Each year, I write a round-up of the past twelve months' theatre for Whitaker's Almanack. If you don't know what Whitaker's Almanack is, it's basically an annual encyclopaedia; a record of the year in everything from politics to the water industry, from tax systems to pop music. It has an exhaustive list of dames in it. It records how we died. (Natural causes still leading the pack on that front. Phew.)
Anyway, my theatre round-up ends – always has done – with a list of the year's major awards. Whatever I write, whatever the overarching narratives of the year, the award-winners are always there at the end. In short, awards go down in history. They define theatre's narrative – and none more so than the Oliviers, the gold standard of theatre awards.
It's why they need some transparency, not least about what's eligible. You can see clues in this year's nominations. The Nether, for example, isn't down as a Royal Court show, despite originating in Sloane Square, since its run there lasted less than four weeks. Handbagged, up for best comedy, doesn't count as a Tricycle show, because the Tricycle isn't a full SOLT member. Neither's the Young Vic, but affiliate members can pay a levy to make their shows eligible for the main awards – hence Streetcar's inclusion. And since SOLT doesn't publish a list of its members, I can't tell you whether the Menier Chocolate Factory's in there or not, so there's no telling whether Jamie Lloyd's thrilling revival of Assassins has been spectacularly snubbed or simply sat the Oliviers out. Either way, it won't make the history books.
But what of this year's list? Generally speaking, I think it's pretty good. Fantastic to see A View From the Bridge so well recognised, particularly its designer Jan Versweyveld, who's up for both set and lighting: a rare case of an unshowy set being rightly recognised. King Charles III deserves its six, not least for uncanny supporting performances from Lydia Wilson and Richard Goulding. James McAvoy ought to run Mark Strong very close for best actor, and I'm rooting for Imelda Staunton's gumball from Good People over her glitzier best actress nominees.
City of Angels, too, is well worth its lot: five, including Josie Rourke's first inclusion and Howard Harrison's oh-so-precise lighting. It's a shame, though, that some of those performances aren't in there: Tam Mutu's smouldering Stone and Rebecca Trehearn's delicate Doona in particular. If George Maguire doesn't get his best supporting for Sunny Afternoon, I might just storm the ROH stage in protest.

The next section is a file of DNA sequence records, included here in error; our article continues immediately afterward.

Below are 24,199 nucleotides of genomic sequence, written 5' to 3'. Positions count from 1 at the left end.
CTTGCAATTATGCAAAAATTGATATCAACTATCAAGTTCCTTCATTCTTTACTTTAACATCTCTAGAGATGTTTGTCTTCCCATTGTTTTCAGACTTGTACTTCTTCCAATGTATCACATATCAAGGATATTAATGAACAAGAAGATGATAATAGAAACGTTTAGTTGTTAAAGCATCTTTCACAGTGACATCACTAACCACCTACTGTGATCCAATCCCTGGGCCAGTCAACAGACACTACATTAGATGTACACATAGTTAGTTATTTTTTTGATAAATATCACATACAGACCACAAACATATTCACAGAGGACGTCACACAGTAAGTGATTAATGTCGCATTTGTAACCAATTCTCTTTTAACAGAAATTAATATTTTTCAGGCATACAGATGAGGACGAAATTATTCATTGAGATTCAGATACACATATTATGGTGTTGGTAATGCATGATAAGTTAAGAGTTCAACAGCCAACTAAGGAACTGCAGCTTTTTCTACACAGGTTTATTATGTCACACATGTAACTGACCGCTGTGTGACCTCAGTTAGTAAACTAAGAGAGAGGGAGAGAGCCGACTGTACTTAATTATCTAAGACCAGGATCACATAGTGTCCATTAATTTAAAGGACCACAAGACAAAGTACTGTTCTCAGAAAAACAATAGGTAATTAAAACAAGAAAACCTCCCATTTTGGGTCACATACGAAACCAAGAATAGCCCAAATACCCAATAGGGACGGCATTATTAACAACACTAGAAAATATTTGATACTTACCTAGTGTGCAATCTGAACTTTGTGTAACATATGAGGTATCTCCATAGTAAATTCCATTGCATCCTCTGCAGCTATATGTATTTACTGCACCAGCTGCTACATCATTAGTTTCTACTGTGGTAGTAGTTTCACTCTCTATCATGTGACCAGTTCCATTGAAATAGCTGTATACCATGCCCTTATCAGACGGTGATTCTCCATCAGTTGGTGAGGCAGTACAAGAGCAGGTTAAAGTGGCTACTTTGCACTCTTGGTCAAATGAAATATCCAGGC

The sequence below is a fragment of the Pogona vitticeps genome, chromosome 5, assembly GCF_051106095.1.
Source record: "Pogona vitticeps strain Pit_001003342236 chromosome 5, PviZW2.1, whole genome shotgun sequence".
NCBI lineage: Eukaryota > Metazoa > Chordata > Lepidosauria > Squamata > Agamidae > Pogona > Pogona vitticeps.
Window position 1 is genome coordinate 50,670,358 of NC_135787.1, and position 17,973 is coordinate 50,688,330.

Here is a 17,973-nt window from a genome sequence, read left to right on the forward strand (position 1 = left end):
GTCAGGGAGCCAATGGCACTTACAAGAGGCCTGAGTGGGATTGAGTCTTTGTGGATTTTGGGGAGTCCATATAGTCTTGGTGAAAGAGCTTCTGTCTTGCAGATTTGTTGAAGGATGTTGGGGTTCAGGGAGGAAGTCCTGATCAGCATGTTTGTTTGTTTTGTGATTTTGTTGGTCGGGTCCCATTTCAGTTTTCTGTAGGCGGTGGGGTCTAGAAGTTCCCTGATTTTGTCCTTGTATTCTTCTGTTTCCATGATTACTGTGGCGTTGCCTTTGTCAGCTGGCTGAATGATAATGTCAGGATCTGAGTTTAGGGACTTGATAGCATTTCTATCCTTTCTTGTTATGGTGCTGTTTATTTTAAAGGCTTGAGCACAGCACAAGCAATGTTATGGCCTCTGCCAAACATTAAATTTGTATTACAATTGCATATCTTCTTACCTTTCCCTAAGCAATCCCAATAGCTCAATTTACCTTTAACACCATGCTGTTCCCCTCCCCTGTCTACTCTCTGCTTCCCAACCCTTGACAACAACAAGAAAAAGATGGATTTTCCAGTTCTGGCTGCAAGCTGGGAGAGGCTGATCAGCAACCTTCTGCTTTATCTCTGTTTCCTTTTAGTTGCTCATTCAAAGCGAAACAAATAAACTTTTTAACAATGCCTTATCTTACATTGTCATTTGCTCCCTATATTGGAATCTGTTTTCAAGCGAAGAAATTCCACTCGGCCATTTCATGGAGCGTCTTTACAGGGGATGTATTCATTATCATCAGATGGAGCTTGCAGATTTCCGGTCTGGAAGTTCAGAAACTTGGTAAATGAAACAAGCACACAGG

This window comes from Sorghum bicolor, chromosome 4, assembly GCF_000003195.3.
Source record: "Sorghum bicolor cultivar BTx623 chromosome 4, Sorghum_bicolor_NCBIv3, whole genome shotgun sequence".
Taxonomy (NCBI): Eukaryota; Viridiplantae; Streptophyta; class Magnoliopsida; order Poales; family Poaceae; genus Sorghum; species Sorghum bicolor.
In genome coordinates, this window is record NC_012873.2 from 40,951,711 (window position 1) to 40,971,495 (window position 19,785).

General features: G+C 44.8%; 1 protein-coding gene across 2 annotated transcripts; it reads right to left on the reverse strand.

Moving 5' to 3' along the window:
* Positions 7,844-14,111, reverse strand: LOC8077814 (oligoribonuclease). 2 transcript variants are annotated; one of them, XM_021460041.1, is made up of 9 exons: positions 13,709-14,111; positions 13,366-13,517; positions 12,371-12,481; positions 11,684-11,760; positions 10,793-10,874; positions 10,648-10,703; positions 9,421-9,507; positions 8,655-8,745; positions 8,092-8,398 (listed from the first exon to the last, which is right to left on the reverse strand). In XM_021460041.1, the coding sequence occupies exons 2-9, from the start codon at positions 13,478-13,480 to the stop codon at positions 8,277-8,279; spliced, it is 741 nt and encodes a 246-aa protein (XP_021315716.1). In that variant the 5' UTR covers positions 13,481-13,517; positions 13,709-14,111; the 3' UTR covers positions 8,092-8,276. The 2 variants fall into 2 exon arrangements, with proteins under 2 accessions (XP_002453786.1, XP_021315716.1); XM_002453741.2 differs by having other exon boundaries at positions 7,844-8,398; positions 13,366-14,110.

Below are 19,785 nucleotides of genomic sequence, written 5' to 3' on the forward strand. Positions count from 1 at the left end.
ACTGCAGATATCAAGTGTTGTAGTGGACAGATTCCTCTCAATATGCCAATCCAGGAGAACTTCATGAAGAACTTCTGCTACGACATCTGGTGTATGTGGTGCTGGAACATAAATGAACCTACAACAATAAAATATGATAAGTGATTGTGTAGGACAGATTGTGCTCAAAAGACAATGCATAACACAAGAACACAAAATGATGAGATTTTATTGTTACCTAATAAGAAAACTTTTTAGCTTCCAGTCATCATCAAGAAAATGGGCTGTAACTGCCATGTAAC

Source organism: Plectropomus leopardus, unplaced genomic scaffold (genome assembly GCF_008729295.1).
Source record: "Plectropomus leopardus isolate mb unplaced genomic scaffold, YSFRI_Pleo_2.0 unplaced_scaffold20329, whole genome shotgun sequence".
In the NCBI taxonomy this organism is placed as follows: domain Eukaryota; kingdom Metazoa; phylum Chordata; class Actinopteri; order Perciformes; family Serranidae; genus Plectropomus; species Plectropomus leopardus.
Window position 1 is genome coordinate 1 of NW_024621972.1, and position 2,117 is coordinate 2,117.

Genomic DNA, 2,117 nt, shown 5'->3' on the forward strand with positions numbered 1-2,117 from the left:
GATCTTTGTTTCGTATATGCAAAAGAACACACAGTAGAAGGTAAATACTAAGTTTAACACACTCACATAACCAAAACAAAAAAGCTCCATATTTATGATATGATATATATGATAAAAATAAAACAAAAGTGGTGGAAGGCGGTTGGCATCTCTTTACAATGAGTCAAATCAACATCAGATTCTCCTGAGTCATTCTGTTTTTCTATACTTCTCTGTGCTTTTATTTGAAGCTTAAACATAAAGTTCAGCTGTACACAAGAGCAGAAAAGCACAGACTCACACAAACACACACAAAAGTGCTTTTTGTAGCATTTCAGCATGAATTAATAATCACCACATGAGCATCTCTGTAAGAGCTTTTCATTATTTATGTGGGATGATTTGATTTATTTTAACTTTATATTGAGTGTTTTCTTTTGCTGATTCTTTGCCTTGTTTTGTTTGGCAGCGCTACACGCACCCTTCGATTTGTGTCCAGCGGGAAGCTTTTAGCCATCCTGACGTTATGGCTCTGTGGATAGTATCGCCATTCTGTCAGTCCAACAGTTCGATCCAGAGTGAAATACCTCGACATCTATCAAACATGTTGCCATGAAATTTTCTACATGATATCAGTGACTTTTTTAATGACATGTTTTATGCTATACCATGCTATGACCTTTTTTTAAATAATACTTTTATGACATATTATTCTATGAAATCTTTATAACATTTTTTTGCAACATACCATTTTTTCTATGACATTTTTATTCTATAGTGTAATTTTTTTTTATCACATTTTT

'I'm wary of the way the subsidised sector has been whitewashed out'
Dereliction of duty, perhaps, but I've not seen either Memphis or Beautiful, yesterday's biggest recipients with nine and eight apiece. The press release spun those numbers as the sign of a great year for musicals. I'd argue the opposite: it smacks of a lack of serious competition. Women on the Verge looks lucky to get two – Tamsin Greig sings like milk on the turn – while Made In Dagenham is hard done by with the same haul. That Nicole Scherzinger is up for an Olivier is, frankly, a body-blow to acting everywhere. She can sing – boy, can she sing – but she played Grizabella like a school play pensioner. My kitchen table is more cat-like.
Where else would I carp? I'm not convinced by The Nether, if I'm honest, and it seems strange that Skylight's up for best revival without a mention for its stars, Bill Nighy and Carey Mulligan. Streetcar bored me senseless and Gillian Anderson seemed to be doing her own thing entirely, completely at odds with the production around her. The affiliate award – as so often – looks like a lucky dip.
Mostly, though, I'm wary of the way the subsidised sector has been whitewashed out. Exclude those shows that wound up with West End runs, and you're left with three nominated shows: City of Angels, A Streetcar Named Desire and Here Lies Love.
Two years ago, the Society of London Theatre changed the awards process, lessening the judging panel's impact to increase the say of SOLT's 170 members, the overwhelming majority of whom are in the commercial sector. In the three years before that shift, you had 10, 16 and 12 such shows recognised.
There are two ways of reading that. One, a very good thing, that the best subsidised shows are making their way into the West End quickly and efficiently. Two, less good, that the voting system has skewed the Oliviers towards the commercial sector at the expense of SOLT's subsidised members. The truth, in fairness, is probably somewhere between the two.